Shell’s ultra-deepwater oil and gas project will be located about 200 miles southwest of New Orleans in the Stones field, which is estimated to contain more than 2 billion barrels of oil equivalent. The company says it expects the first phase of its project to have an annual peak production of 50,000 barrels of oil equivalent per day from more than 250 million barrels of oil equivalent of recoverable resources.
Now that the final investment decision has been made, Shell will begin constructing a floating production, storage, and offloading (FPSO) vessel and subsea infrastructure. The development will start with two subsea production wells tied back to the FPSO vessel, followed later by six additional production wells.
Shell says it selected an FPSO design to develop and produce this ultra-deepwater project because of the Stones field’s relative lack of infrastructure, seabed complexity and unique reservoir properties. With an FPSO, tankers will transport oil from the Stones project to US refineries, and gas will be transported by pipeline.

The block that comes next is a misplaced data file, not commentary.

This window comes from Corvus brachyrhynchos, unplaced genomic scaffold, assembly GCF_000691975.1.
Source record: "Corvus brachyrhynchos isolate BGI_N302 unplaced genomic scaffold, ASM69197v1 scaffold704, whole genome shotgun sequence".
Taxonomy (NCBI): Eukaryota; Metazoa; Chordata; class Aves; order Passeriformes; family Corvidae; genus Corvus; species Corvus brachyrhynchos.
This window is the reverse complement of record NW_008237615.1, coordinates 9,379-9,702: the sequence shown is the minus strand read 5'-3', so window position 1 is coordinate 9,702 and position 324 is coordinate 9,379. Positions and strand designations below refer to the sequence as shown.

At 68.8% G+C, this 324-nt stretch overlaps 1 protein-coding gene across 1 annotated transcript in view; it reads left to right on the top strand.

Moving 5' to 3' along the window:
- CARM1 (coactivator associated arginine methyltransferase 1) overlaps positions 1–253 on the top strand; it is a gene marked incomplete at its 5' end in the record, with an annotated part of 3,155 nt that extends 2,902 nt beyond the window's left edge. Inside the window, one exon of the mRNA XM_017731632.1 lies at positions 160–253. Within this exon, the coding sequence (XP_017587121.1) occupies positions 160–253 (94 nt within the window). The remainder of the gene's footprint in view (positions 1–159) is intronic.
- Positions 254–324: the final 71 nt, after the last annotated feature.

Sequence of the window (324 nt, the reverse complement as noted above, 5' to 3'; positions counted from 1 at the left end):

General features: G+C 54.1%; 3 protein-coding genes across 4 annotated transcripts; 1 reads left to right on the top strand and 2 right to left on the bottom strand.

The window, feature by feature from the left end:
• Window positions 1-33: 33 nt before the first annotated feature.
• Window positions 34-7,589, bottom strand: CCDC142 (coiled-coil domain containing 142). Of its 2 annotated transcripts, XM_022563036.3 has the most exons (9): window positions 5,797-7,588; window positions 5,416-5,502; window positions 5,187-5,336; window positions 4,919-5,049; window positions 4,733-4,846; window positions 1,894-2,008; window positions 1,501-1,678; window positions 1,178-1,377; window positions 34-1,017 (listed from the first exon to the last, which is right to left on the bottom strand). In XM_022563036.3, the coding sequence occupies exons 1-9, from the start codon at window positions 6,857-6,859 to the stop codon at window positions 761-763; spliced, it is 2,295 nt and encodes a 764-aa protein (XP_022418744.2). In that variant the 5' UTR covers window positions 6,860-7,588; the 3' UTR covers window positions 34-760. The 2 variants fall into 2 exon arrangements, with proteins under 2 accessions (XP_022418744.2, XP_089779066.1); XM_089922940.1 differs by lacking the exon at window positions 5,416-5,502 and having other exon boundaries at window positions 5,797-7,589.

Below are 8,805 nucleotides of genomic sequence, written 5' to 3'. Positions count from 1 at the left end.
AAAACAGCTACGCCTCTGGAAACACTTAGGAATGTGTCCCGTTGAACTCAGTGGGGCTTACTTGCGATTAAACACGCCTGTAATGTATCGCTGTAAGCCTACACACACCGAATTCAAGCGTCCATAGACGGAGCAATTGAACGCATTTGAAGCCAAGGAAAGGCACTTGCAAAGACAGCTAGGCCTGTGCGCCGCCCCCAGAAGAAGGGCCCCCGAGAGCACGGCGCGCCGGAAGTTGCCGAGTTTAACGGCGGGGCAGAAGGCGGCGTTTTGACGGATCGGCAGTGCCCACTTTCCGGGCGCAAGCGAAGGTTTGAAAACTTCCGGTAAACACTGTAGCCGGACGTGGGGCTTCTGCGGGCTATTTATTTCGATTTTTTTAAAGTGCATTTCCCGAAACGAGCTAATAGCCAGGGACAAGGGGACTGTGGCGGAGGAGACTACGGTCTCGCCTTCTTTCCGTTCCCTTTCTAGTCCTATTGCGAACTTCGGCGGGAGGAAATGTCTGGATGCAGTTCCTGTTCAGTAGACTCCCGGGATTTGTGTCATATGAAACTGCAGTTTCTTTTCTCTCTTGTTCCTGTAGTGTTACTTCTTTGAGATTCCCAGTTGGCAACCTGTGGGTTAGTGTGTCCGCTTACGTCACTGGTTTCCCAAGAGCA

In September last year, Shell halted its Arctic drilling program for 2012 after a containment dome to cap potential spills was damaged. The time needed to repair the dome meant that Shell didn’t have enough time to deep-drill off Alaska in 2012.
On New Year’s Eve, Shell’s drilling rig the Kulluk ran aground in the Gulf of Alaska, while being towed to Seattle for maintenance. In light of these and other issues, the Interior Department is now reviewing the company’s Arctic drilling efforts.
Shell has invested $4.5 billion in offshore leases and equipment and fought at least 50 lawsuits from environmental groups opposing the first Arctic wells in about 20 years, according to the San Francisco Chronicle.